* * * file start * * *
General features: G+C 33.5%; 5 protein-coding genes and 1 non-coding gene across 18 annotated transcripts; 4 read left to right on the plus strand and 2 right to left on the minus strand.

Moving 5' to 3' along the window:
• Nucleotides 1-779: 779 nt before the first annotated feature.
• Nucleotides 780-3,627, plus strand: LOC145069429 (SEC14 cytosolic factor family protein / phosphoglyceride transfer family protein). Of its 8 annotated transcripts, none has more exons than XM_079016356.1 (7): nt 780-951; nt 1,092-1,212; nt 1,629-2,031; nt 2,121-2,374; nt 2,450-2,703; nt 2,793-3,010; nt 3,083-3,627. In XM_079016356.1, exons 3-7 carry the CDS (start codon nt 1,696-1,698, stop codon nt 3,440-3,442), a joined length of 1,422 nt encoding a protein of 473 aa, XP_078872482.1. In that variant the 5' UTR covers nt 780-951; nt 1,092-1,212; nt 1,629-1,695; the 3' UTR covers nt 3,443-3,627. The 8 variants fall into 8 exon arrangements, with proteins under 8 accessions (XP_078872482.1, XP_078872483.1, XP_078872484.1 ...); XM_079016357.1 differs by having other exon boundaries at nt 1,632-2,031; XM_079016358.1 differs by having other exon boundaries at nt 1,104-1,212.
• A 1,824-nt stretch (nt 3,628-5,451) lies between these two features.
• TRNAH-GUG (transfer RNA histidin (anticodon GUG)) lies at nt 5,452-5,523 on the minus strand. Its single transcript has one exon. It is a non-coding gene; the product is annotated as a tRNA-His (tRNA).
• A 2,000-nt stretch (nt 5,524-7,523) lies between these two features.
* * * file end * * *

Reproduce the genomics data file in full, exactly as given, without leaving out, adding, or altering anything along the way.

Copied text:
General features: G+C 33.5%; 5 protein-coding genes and 1 non-coding gene across 18 annotated transcripts; 4 read left to right on the plus strand and 2 right to left on the minus strand.

Moving 5' to 3' along the window:
• Nucleotides 1-779: 779 nt before the first annotated feature.
• Nucleotides 780-3,627, plus strand: LOC145069429 (SEC14 cytosolic factor family protein / phosphoglyceride transfer family protein). Of its 8 annotated transcripts, none has more exons than XM_079016356.1 (7): nt 780-951; nt 1,092-1,212; nt 1,629-2,031; nt 2,121-2,374; nt 2,450-2,703; nt 2,793-3,010; nt 3,083-3,627. In XM_079016356.1, exons 3-7 carry the CDS (start codon nt 1,696-1,698, stop codon nt 3,440-3,442), a joined length of 1,422 nt encoding a protein of 473 aa, XP_078872482.1. In that variant the 5' UTR covers nt 780-951; nt 1,092-1,212; nt 1,629-1,695; the 3' UTR covers nt 3,443-3,627. The 8 variants fall into 8 exon arrangements, with proteins under 8 accessions (XP_078872482.1, XP_078872483.1, XP_078872484.1 ...); XM_079016357.1 differs by having other exon boundaries at nt 1,632-2,031; XM_079016358.1 differs by having other exon boundaries at nt 1,104-1,212.
• A 1,824-nt stretch (nt 3,628-5,451) lies between these two features.
• TRNAH-GUG (transfer RNA histidin (anticodon GUG)) lies at nt 5,452-5,523 on the minus strand. Its single transcript has one exon. It is a non-coding gene; the product is annotated as a tRNA-His (tRNA).
• A 2,000-nt stretch (nt 5,524-7,523) lies between these two features.